The cute or funny moving images have become super popular in recent years. Their importance is illustrated by the fact Facebook recently bought GIF hosting site GIPHY for a cool $400 million.
It might feel like a bold move to use GIFs in your email to promote your live stream event, but there is clear evidence that they work.
In research about the use of GIFs in email, the computer company Dell found that their conversion rate jumped 102% whilst the campaign brought in 109% more revenue.
What’s interesting to note is the reason Dell went for a GIF campaign; their product needed to be visualized to help the customer understand what they were getting.
When you create a GIF or beautiful graphic for your live event and make it relevant to the content, you’re able to show your audience what they can expect.
Example #1: Adweek
Adweek’s use of a dynamic image, coupled with a counterintuitive headline, “What If Consumers Don’t Want Personalized Experiences?” really draws you into the content.
Example #2: Nike
Nike’s GIF in their email campaign shows their potential buyers exactly what’s on offer.
By overlaying the new patterns for their printed tights, there’s no need for the buyer to go browse through product pages – they can go straight to the checkout!
We all love a good Google Doodle, and the tech company has used that same creative flair to send this GIF email.
Before you even get to the copy, you can tell that the email is going to be a celebration of some kind.
Using a GIF can really set the tone for your email when done well.
That’s all the GIFs, for now, it’s time for tactic five.
As a marketer, you already know how important it is to use images when you communicate with your clients.
When thinking about who to feature in your live stream, consider that 38% of people want to see their favorite performers streamed – confirming who you’ve got lined up will draw the crowds.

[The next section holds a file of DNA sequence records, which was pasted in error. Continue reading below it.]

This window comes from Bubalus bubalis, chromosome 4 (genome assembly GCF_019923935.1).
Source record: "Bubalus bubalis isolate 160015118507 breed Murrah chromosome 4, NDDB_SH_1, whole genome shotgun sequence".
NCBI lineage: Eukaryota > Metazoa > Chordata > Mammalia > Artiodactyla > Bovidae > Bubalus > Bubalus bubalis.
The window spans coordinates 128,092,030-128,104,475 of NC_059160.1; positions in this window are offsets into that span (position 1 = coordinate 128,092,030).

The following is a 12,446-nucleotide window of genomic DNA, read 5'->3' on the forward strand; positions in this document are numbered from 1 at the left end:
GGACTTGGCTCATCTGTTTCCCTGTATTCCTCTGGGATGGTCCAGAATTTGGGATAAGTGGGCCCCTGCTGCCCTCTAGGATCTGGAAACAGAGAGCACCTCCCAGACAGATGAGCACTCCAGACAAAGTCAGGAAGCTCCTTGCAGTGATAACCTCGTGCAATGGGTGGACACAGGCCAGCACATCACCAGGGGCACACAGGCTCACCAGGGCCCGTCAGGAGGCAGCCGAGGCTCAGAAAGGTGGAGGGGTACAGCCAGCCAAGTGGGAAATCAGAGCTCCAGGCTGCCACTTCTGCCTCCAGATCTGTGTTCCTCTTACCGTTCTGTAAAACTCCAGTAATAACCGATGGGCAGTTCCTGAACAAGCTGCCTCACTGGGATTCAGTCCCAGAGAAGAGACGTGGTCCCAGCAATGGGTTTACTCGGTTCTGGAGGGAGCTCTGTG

Using the right images to promote your webinar, concert, or show can really seal the deal when you’re inviting people to attend.
In this case, we reckon that the “right” images are well-edited headshots of your speakers or presenters.
Using images of people increases engagement, with one study finding that images that include faces on social media get 38% more likes and 32% more comments.
As well as adding a personable touch to your email – with smiling and welcoming faces – it can also help your attendees, and potential attendees find your guests on social media.
Product design platform Invision included photos of all the panelists who would be attending their event; in this case, it was an in-person event, but the concept still holds true for your digital conferences.
When promoting their event, Tekspace also helpfully included photos of all the people they had lined up to speak at their event.
One of the most vital elements of any email campaign, including your email to invite people to sign up for your live stream event, is the CTA.
Your and your designers will have spent many hours crafting your perfect email layout and CTA, mulling over the:
Which are all super important.
Don’t forget to get your CTA in the right place on your email, though.
Your CTA should be at the top of your email, or “above the fold” – the part of the screen that your user will see without any scrolling.
According to The Fold Manifesto, when people look at a computer screen, the first 100 pixels above the fold are seen 102% more than the first 100 below the fold.
That’s a pretty compelling case to add your CTA front and center, easily accessible to let the reader know that you want them to sign up by the time they read the email.
As you can see in this email from Google, right below the headline, you can see the “Register Now” button.
Not only does the reader know what’s expected of them as they read the email, they now know they can scroll up at any time to hit the button as soon as they’re convinced.
When BigCommerce was promoting their May Town Hall Meeting, they clearly wanted to make sure people could sign up quickly and easily by adding the CTA towards the top of the email.
The content suggests this is a regular meeting, so there could be people who are already keen to attend again and will sign up without reading any more copy.
They’re sure to add another CTA button down at the bottom for recipients who got that far down.
That’s all the tactics we’ve got for you to promote and market your next live stream event with the power of email.
That’s your lot.
We’ve shared with you our top tactics for uniting the power of email and live stream events.
From getting the details right with clear timings to communicating with your audience with the right words and images, there are lots of ways you can get people excited about your event.
Are you using the power of live-stream video in your business yet?
Learn about the ways it can enhance your business’ engagement and increase your revenue streams and see how they can improve your bottom line.
Amir Shahzeidi is the SEO Lead at Uscreen, an all-in-one video monetization and OTT platform provider that empowers video entrepreneurs and creators to monetize their content and build thriving businesses around their videos.